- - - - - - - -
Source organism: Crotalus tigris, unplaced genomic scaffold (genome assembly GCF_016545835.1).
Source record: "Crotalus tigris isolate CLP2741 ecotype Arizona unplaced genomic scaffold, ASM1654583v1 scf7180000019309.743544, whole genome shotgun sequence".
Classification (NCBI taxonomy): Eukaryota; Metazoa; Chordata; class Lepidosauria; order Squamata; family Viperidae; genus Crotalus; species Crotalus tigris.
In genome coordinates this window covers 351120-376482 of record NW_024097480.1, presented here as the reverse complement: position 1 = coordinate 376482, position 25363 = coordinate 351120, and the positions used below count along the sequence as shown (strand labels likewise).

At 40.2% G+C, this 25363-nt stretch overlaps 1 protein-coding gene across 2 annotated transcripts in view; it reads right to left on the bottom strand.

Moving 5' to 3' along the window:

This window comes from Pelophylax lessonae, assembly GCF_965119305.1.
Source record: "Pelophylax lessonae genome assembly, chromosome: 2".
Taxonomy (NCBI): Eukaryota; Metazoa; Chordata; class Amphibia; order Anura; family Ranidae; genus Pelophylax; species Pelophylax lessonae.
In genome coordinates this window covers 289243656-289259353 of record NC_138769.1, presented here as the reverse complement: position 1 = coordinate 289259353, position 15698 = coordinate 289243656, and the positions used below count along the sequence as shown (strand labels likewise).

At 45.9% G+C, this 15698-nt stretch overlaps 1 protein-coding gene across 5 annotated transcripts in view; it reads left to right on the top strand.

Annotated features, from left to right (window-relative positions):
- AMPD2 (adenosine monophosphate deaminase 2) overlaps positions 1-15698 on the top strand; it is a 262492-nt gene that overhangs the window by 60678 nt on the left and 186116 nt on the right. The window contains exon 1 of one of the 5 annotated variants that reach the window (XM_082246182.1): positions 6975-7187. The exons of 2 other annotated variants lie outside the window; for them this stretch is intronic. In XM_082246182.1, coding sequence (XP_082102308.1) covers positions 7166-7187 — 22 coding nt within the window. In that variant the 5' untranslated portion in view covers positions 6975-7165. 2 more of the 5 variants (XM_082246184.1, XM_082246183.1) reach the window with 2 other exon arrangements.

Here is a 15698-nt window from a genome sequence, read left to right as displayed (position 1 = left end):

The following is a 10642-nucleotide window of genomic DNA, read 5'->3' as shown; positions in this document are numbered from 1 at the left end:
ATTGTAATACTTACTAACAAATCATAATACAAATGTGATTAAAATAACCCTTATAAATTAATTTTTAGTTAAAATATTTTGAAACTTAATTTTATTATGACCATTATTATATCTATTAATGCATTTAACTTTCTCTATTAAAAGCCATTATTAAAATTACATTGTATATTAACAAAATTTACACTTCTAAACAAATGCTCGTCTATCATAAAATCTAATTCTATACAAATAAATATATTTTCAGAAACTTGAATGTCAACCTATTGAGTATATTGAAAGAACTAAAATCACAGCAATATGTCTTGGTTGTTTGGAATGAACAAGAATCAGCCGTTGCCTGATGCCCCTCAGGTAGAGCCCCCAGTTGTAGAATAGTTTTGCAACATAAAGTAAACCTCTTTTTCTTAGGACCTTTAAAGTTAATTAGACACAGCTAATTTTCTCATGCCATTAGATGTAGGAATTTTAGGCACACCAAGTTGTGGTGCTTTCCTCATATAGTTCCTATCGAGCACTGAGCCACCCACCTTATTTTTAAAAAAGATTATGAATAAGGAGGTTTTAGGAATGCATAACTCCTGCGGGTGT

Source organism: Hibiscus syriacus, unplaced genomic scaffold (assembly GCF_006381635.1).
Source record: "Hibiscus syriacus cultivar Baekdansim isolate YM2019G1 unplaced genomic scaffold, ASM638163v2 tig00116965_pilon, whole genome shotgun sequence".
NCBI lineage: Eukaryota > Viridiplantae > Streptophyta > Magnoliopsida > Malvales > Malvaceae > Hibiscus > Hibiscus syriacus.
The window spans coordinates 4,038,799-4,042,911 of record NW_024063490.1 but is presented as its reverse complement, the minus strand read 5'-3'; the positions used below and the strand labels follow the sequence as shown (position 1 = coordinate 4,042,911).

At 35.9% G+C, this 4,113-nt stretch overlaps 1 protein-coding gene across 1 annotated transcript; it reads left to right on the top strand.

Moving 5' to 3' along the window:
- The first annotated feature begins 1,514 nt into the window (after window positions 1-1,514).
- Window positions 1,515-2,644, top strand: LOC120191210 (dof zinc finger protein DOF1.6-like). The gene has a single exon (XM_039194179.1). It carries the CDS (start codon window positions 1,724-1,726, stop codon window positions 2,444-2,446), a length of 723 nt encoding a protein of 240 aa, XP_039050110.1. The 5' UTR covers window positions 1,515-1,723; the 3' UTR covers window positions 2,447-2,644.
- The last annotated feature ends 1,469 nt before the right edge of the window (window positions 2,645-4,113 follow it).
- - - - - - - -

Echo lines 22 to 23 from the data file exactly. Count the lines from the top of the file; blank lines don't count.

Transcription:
Moving 5' to 3' along the window:
- The first annotated feature begins 1,514 nt into the window (after window positions 1-1,514).